MASSIVE nationwide strikes and demonstrations were held across France on Tuesday 19 October, the 6th day of action against government plans to worsen retirement arrangements.
An estimated 3 million people took to the streets in over 250 French cities large and small, with the action replicated from Rouen in the north to Marseilles in the south, and Lille in the east to Bordeaux in the west. In Paris alone a third of a million took part to protest against proposals to change the minimum retirement age from 60 to 62, and the full retirement age from 65 to 67. The Senate finally voted for the change on 22 October, by a narrow margin.
Rolling strikes and actions over two weeks have caused disruption to transport and oil supplies, with all 12 refineries blockaded, ports blocked and 200 oil depots picketed. In the south, a mass of oil tankers prevented from docking can be seen outside the ports of Marseilles and Toulon. Police have cleared depots, only for strikers to return to block them again. One refinery, Grandpuits in eastern Paris, was reopened on October 22 by riot police on government orders. Around two fifths of filling stations are running low or empty. Food and other goods are starting to run short. Buses, trains and flights have been cancelled. In Marseilles, rubbish has piled up on the streets and dinner ladies (mostly single women on very low wages) have shut more than half of nursery and primary school canteens.
The 'no crisis' crisis centre
Sarkozy’s crisis centre, set up to deal with the action, stated officially there is “No crisis”. Of course, the numbers taking part are disputed by police and government, but local journalists have employed their own counts and footage of demonstrations on YouTube has testified to the scale and breadth of the involvement. The actions have included a wide range of workers from both the public and private sectors. Students and schoolchildren have joined in, saying that French provision was fought for by their grandparents, and a later retirement age means both a worsening of their prospects and fewer jobs as posts are occupied by older workers for longer. Around 14 per cent of schools have been affected by protests.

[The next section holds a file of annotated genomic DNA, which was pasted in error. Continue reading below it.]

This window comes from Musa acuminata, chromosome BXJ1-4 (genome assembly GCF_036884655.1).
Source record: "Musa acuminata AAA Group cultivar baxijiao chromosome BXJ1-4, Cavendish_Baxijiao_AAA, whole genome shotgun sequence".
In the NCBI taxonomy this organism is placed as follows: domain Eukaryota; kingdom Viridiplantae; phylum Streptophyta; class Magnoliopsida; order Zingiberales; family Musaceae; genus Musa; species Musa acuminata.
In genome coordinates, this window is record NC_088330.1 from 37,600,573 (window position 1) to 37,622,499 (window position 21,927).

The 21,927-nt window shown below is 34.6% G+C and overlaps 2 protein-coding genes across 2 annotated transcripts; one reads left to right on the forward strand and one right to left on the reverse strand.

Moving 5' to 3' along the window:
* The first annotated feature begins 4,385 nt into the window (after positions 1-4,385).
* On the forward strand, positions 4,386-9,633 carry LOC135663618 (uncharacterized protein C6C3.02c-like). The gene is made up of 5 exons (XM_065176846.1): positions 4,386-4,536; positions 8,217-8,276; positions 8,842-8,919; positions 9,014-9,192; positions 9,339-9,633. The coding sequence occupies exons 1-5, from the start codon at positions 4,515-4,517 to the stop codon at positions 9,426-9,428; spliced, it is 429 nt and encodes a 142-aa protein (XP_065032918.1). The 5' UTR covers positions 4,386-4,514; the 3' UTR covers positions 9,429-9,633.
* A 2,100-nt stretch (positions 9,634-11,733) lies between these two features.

The government is forcing the change through, counting on the two week half term holiday to weaken the action. It employs the usual “race to the bottom” argument – that French retirement provision is better than elsewhere in Europe (although this is questionable) so people must accept deterioration. This is part of European Commission’s drive to weaken workers’ retirement provision throughout the member states. So far the French public are unconvinced – according to polls 71 per cent support the strikers, in spite of the widespread disruption. Two more days of action are planned by the unions.
One demonstrator, Vero du Cheyron, 51, a social worker with the mentally disabled, said: "I am protesting today because this reform is a symbol of a society which always favours the rich and hurts the little people. When the banks go under, the government saves them. But it's not saving us. So I'm fighting for me and for my children. They say that people are living longer so they have to work longer, but they don't say anything about the health problems that come by doing that.”